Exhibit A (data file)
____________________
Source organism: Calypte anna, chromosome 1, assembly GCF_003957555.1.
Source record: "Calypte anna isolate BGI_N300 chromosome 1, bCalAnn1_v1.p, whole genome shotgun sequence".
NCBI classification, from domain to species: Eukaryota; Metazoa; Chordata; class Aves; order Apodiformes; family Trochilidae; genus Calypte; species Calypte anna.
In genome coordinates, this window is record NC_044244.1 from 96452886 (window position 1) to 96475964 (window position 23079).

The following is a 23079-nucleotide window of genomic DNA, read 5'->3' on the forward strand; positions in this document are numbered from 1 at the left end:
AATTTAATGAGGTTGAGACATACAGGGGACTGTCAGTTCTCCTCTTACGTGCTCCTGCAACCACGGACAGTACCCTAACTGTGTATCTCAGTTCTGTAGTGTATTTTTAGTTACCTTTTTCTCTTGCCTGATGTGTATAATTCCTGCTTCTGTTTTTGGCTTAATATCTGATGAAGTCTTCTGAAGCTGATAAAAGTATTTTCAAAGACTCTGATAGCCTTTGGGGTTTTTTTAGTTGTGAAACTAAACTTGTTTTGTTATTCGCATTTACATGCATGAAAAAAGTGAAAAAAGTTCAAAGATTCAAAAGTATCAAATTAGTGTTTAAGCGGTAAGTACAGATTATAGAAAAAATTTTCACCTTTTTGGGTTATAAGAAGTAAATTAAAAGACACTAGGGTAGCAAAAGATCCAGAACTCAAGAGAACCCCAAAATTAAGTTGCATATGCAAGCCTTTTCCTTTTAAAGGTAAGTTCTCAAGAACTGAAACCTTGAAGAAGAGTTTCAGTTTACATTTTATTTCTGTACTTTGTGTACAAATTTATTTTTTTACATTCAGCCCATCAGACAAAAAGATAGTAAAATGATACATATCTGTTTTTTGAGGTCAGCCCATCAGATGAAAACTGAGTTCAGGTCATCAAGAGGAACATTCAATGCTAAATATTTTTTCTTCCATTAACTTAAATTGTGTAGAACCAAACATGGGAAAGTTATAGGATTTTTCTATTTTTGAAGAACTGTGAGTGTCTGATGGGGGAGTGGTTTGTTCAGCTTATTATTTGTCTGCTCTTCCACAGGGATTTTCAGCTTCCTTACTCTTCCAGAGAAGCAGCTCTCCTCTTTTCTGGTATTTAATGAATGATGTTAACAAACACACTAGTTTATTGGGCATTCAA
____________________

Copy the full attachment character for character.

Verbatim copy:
Source organism: Calypte anna, chromosome 1, assembly GCF_003957555.1.
Source record: "Calypte anna isolate BGI_N300 chromosome 1, bCalAnn1_v1.p, whole genome shotgun sequence".
NCBI classification, from domain to species: Eukaryota; Metazoa; Chordata; class Aves; order Apodiformes; family Trochilidae; genus Calypte; species Calypte anna.
In genome coordinates, this window is record NC_044244.1 from 96452886 (window position 1) to 96475964 (window position 23079).

The following is a 23079-nucleotide window of genomic DNA, read 5'->3' on the forward strand; positions in this document are numbered from 1 at the left end:
AATTTAATGAGGTTGAGACATACAGGGGACTGTCAGTTCTCCTCTTACGTGCTCCTGCAACCACGGACAGTACCCTAACTGTGTATCTCAGTTCTGTAGTGTATTTTTAGTTACCTTTTTCTCTTGCCTGATGTGTATAATTCCTGCTTCTGTTTTTGGCTTAATATCTGATGAAGTCTTCTGAAGCTGATAAAAGTATTTTCAAAGACTCTGATAGCCTTTGGGGTTTTTTTAGTTGTGAAACTAAACTTGTTTTGTTATTCGCATTTACATGCATGAAAAAAGTGAAAAAAGTTCAAAGATTCAAAAGTATCAAATTAGTGTTTAAGCGGTAAGTACAGATTATAGAAAAAATTTTCACCTTTTTGGGTTATAAGAAGTAAATTAAAAGACACTAGGGTAGCAAAAGATCCAGAACTCAAGAGAACCCCAAAATTAAGTTGCATATGCAAGCCTTTTCCTTTTAAAGGTAAGTTCTCAAGAACTGAAACCTTGAAGAAGAGTTTCAGTTTACATTTTATTTCTGTACTTTGTGTACAAATTTATTTTTTTACATTCAGCCCATCAGACAAAAAGATAGTAAAATGATACATATCTGTTTTTTGAGGTCAGCCCATCAGATGAAAACTGAGTTCAGGTCATCAAGAGGAACATTCAATGCTAAATATTTTTTCTTCCATTAACTTAAATTGTGTAGAACCAAACATGGGAAAGTTATAGGATTTTTCTATTTTTGAAGAACTGTGAGTGTCTGATGGGGGAGTGGTTTGTTCAGCTTATTATTTGTCTGCTCTTCCACAGGGATTTTCAGCTTCCTTACTCTTCCAGAGAAGCAGCTCTCCTCTTTTCTGGTATTTAATGAATGATGTTAACAAACACACTAGTTTATTGGGCATTCAA